Polysomnography is the term used to describe the process of formal sleep testing. For many sleep disorders this procedure is essential to establishing the kind of accurate diagnosis needed for selection of the treatment most likely to be successful. For sleep apnea syndrome it is often also used to begin treatment or make certain a therapy has been effective.
Polysomnography is conducted in our specially designed sleep testing and treatment facility. The test consists of the continuous monitoring of a wide range of physiologic features throughout a person’s usual sleep period. Things measured include the stages of sleep itself, breathing, heart rate and rhythm, oxygen levels, and movement patterns. All this information is collected from sensors, which are applied to the skin at various locations. Minimal, if any, discomfort is experienced. The sensors are connected in such a manner as to easily allow movement.
The sleep testing process is often a central part of your visit to the PSP. Our goal is to make your stay in the laboratory as pleasant and medically successful as possible. PSP staff will make every reasonable accommodation and effort to accomplish this. We view the evaluation and treatment process as a co-operative effort that involves us all, patients and professionals alike. Below you will find information which we feel is important to reaching the goals of a clear understanding of the sleep disorder problem and finding a solution to it. If you have any questions or concerns about the policies and procedures or have any special needs, please advise our staff directly.
All testing in the laboratory is conducted by PSP registered sleep technologists. They work in the specially designed control room, where all the recording instruments are located. They remain with you throughout the entire testing process.
Timing of Testing
Recording sleep that is as close to what is experienced at home is obviously important. Most people have a characteristic time for sleep. The PSP is organized so that we are generally able to conduct testing at any time during the 24-hour light-dark cycle. For rotating shift workers the time for testing is determined during the sleep disorders consultation.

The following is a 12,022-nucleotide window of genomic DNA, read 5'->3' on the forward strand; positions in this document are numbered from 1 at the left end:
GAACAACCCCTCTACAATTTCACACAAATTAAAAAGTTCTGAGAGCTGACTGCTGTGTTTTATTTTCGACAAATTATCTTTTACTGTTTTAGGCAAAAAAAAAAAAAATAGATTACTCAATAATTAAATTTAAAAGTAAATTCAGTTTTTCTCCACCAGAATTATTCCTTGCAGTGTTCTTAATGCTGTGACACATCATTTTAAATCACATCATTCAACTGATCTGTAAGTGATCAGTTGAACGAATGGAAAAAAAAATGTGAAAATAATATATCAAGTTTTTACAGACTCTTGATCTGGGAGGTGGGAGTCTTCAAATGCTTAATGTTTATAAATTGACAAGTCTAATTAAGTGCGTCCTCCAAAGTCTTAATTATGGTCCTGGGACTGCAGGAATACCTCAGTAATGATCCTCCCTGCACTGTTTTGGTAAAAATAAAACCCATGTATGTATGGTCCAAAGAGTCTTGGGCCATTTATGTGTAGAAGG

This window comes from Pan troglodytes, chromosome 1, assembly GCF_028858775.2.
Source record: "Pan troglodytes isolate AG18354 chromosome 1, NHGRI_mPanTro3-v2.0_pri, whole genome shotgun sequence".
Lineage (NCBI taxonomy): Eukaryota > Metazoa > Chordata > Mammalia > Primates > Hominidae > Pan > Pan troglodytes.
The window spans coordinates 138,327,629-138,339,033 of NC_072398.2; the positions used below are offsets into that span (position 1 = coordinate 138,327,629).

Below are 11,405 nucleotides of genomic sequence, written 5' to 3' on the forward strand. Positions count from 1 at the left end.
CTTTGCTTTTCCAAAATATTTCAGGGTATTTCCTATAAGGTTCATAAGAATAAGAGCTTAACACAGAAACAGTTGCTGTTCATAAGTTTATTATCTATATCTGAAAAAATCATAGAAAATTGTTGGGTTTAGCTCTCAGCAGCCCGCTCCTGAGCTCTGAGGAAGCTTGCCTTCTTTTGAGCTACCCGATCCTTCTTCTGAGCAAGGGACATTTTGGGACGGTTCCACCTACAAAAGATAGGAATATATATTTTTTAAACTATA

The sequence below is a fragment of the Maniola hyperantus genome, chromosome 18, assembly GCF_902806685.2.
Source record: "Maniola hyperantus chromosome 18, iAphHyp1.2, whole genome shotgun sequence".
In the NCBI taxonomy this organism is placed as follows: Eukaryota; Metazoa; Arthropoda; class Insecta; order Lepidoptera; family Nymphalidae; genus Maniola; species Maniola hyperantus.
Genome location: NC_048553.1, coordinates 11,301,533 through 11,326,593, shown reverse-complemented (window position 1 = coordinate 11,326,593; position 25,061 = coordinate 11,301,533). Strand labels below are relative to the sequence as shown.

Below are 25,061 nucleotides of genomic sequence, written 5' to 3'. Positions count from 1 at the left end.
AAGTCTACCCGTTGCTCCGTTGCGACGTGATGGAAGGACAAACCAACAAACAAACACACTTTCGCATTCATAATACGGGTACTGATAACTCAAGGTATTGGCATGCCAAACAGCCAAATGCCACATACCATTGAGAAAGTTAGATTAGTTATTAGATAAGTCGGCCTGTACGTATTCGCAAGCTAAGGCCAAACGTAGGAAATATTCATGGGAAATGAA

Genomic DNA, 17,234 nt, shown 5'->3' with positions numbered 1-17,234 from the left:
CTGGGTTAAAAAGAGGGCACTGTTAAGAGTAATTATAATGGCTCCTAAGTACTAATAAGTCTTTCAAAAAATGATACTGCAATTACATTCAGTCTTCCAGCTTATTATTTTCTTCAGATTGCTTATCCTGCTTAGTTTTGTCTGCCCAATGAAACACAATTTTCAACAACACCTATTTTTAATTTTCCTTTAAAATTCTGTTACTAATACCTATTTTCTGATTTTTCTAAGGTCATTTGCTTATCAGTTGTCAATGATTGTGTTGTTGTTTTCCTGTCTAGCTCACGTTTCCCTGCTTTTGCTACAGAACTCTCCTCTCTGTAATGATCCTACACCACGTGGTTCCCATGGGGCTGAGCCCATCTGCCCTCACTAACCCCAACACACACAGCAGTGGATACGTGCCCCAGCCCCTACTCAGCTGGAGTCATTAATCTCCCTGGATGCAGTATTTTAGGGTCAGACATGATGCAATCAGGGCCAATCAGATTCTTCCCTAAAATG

How Many Nights?
In the past it was standard practice to obtain two consecutive nights of testing. Though following such a course may be more precise, 95% of the time in our laboratory the same diagnostic conclusions and treatment decisions are made at the end of the first night as would be at the end of a second one. Consequently, we never schedule more than one night for diagnostic purposes. At times a second night is needed to begin certain kinds of treatment or to objectively evaluate the results of therapy. In cases of sleep apnea of especially severe intensity, we also may try to combine a portion of the night dedicated to diagnostic monitoring together with a therapeutic segment involving treatment initiation using nasal continuous positive airway pressure.
What to Bring
You should bring certain items with you to your sleep test. Generally, a robe, slippers, and pajamas along with personal toiletry items are most appropriate. Nightgowns may be worn though are less convenient than pajamas from the standpoint of sensor application and movement. Shampoo is provided though you may wish to bring your own. Bringing your own pillow can be especially helpful, as this is often a very individual item. Snacks are appropriate at times as well but this should be discussed with Program staff member scheduling your testing.